We all see that these two goalies are not performing well in the movement of stopping the low shot.
It is more obvious that they do not go far enough to reach the corner of the goal and that is common to both. We all see this fact through finishing the ball in the goal in case the goalie anticipates in which corner the ball will go.
Slightly more experienced coaches see that they both do not lower their hips enough to successfully stop low shots.
Some of us can see it during the match, some of us see it when performing exercises in which the movement is repeated, and some of us see it in slow motion.
Even more experienced coaches see that one goalie tries to compensate for the lack of lateral stride, ie insufficient lowering of the hips, by bending the torso to reach with the palm of the hand the area where the low shot is expected to arrive.
Why these two goalies can’t lower their hips enough is explained here, and insufficient quality of the biomechanics of movement leads to various consequences.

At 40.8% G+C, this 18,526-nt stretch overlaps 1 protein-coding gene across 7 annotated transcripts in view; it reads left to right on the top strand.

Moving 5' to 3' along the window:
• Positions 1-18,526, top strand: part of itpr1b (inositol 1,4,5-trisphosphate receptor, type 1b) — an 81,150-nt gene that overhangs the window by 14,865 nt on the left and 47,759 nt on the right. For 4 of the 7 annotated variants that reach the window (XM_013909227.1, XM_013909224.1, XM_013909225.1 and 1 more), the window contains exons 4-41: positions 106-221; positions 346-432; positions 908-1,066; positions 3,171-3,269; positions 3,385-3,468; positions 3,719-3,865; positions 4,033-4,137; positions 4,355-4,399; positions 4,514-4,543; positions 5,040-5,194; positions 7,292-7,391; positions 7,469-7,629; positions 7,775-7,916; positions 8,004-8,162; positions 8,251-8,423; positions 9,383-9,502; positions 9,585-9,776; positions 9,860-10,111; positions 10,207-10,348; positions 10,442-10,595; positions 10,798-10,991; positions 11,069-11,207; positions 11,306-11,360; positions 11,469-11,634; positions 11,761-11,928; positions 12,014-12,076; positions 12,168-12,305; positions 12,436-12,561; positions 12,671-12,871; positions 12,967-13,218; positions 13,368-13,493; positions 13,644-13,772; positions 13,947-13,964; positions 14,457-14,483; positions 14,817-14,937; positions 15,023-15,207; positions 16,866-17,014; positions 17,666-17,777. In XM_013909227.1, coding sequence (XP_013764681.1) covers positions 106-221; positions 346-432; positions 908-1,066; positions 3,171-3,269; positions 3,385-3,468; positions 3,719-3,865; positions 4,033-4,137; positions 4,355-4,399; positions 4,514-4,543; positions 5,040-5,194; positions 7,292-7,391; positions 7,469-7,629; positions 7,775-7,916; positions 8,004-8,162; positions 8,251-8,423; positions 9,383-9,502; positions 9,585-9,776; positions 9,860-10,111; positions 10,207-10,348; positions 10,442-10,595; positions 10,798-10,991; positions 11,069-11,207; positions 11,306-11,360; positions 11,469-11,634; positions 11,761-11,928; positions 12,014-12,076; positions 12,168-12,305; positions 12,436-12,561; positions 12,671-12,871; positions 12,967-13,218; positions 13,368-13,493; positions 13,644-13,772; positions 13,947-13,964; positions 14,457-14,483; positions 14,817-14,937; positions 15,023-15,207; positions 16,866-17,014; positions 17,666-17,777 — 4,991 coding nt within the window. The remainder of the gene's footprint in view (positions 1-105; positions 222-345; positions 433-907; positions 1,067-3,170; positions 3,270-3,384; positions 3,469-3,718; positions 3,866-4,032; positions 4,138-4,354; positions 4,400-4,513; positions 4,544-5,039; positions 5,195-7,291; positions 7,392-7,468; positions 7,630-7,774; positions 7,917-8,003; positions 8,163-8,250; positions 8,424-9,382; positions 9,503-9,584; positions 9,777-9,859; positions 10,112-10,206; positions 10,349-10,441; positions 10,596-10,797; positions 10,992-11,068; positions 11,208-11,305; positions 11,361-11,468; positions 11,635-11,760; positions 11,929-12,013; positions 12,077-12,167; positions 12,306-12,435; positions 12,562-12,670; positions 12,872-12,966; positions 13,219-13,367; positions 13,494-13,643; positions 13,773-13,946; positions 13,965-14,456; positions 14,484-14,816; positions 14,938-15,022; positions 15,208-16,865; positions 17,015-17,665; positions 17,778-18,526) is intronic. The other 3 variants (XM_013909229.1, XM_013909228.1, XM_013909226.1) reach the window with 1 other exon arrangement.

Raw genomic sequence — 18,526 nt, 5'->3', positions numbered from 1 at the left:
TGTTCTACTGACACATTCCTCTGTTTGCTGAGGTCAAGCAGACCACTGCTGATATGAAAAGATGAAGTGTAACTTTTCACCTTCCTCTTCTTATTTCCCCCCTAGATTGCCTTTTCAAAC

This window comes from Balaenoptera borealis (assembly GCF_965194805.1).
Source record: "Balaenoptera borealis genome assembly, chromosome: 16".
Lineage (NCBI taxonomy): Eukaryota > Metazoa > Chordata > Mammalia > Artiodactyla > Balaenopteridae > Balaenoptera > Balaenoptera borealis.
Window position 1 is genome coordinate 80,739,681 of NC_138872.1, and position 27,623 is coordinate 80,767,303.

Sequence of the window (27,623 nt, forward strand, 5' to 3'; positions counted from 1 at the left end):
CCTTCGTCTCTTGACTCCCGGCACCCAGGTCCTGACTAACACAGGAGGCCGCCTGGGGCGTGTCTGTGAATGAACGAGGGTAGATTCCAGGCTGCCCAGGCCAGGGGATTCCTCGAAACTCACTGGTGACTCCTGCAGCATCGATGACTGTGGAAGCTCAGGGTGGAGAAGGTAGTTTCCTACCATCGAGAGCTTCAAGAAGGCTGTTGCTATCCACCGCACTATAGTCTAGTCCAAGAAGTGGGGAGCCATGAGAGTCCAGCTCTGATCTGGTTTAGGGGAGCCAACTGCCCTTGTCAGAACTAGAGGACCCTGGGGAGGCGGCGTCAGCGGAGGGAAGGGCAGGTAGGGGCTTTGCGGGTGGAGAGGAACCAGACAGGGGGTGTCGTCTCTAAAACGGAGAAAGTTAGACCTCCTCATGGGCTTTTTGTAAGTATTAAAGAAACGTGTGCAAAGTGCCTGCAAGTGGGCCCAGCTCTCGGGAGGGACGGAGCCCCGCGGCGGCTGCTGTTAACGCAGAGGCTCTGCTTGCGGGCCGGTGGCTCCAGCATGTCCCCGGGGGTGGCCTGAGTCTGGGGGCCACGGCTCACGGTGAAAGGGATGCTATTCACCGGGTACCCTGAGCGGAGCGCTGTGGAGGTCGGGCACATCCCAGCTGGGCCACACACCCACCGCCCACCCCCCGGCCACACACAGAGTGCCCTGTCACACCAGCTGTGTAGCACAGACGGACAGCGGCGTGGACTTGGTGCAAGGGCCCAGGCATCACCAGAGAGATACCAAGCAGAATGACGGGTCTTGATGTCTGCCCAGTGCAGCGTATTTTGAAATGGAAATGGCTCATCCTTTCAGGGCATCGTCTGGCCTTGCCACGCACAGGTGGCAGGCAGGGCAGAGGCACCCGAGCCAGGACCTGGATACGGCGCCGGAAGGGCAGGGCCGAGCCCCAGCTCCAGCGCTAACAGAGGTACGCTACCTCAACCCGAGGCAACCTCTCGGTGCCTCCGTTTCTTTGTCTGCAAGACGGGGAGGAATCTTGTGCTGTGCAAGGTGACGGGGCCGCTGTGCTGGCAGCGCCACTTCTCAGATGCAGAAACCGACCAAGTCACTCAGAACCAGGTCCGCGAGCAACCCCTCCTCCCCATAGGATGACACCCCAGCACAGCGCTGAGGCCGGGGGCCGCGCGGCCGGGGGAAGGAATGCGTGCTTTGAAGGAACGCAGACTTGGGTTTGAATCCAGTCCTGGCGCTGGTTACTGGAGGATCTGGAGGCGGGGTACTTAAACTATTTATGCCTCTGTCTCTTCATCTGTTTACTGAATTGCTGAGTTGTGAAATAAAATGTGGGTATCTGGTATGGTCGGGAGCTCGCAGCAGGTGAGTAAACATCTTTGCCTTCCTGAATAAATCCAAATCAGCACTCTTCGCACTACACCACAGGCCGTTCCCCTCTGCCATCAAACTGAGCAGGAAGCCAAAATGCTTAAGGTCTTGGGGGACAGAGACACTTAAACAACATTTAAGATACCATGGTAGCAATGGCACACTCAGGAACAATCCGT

They can range from lack of efficiency in matches (goalkeeper cannot defend shots in the bottom corner of the goal), through failure to realize personal potential (talented goalie performs on average level), to current or permanent health problems (from back pain to permanent structural changes in the hip or lumbar joints of the spine).
In order to help the goalie in time, it is necessary to constantly monitor him and when we notice shortcomings in performing the movement, help him.
The first step is to measure the abilities to find out if the poor performance of the movement was due to poor mastery of the biomechanics of the goalkeeping movement or insufficiently developed abilities that limit the performance of that movement.